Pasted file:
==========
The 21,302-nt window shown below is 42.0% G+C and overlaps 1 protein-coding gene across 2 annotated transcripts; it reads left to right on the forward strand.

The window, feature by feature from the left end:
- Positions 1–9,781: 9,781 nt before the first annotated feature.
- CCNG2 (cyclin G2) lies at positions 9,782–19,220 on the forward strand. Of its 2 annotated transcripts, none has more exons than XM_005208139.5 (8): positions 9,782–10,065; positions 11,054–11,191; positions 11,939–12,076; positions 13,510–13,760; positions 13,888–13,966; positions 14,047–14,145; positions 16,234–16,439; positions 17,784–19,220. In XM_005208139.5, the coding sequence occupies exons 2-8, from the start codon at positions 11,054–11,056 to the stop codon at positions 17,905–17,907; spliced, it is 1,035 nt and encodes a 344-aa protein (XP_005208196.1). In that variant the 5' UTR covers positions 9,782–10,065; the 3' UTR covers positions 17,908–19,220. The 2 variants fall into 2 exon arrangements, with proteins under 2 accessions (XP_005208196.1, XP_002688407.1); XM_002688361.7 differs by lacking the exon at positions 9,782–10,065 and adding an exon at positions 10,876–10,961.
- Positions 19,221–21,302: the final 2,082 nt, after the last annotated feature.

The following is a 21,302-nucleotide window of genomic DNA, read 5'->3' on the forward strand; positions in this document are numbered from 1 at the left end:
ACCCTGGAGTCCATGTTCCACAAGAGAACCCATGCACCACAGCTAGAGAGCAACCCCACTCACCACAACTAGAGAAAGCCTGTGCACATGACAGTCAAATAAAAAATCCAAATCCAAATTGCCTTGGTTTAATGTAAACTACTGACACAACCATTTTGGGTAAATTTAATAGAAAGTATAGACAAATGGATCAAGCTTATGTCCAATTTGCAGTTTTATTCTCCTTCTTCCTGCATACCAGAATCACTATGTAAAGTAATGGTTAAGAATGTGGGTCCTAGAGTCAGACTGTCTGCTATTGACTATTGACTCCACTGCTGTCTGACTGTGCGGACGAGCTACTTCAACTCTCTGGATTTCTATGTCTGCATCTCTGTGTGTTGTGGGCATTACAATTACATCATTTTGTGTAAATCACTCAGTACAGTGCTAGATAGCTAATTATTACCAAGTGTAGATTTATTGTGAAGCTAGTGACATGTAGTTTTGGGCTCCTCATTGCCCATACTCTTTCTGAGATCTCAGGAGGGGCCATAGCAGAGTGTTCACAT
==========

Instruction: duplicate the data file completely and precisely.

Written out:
The 21,302-nt window shown below is 42.0% G+C and overlaps 1 protein-coding gene across 2 annotated transcripts; it reads left to right on the forward strand.

The window, feature by feature from the left end:
- Positions 1–9,781: 9,781 nt before the first annotated feature.
- CCNG2 (cyclin G2) lies at positions 9,782–19,220 on the forward strand. Of its 2 annotated transcripts, none has more exons than XM_005208139.5 (8): positions 9,782–10,065; positions 11,054–11,191; positions 11,939–12,076; positions 13,510–13,760; positions 13,888–13,966; positions 14,047–14,145; positions 16,234–16,439; positions 17,784–19,220. In XM_005208139.5, the coding sequence occupies exons 2-8, from the start codon at positions 11,054–11,056 to the stop codon at positions 17,905–17,907; spliced, it is 1,035 nt and encodes a 344-aa protein (XP_005208196.1). In that variant the 5' UTR covers positions 9,782–10,065; the 3' UTR covers positions 17,908–19,220. The 2 variants fall into 2 exon arrangements, with proteins under 2 accessions (XP_005208196.1, XP_002688407.1); XM_002688361.7 differs by lacking the exon at positions 9,782–10,065 and adding an exon at positions 10,876–10,961.
- Positions 19,221–21,302: the final 2,082 nt, after the last annotated feature.

The following is a 21,302-nucleotide window of genomic DNA, read 5'->3' on the forward strand; positions in this document are numbered from 1 at the left end:
ACCCTGGAGTCCATGTTCCACAAGAGAACCCATGCACCACAGCTAGAGAGCAACCCCACTCACCACAACTAGAGAAAGCCTGTGCACATGACAGTCAAATAAAAAATCCAAATCCAAATTGCCTTGGTTTAATGTAAACTACTGACACAACCATTTTGGGTAAATTTAATAGAAAGTATAGACAAATGGATCAAGCTTATGTCCAATTTGCAGTTTTATTCTCCTTCTTCCTGCATACCAGAATCACTATGTAAAGTAATGGTTAAGAATGTGGGTCCTAGAGTCAGACTGTCTGCTATTGACTATTGACTCCACTGCTGTCTGACTGTGCGGACGAGCTACTTCAACTCTCTGGATTTCTATGTCTGCATCTCTGTGTGTTGTGGGCATTACAATTACATCATTTTGTGTAAATCACTCAGTACAGTGCTAGATAGCTAATTATTACCAAGTGTAGATTTATTGTGAAGCTAGTGACATGTAGTTTTGGGCTCCTCATTGCCCATACTCTTTCTGAGATCTCAGGAGGGGCCATAGCAGAGTGTTCACAT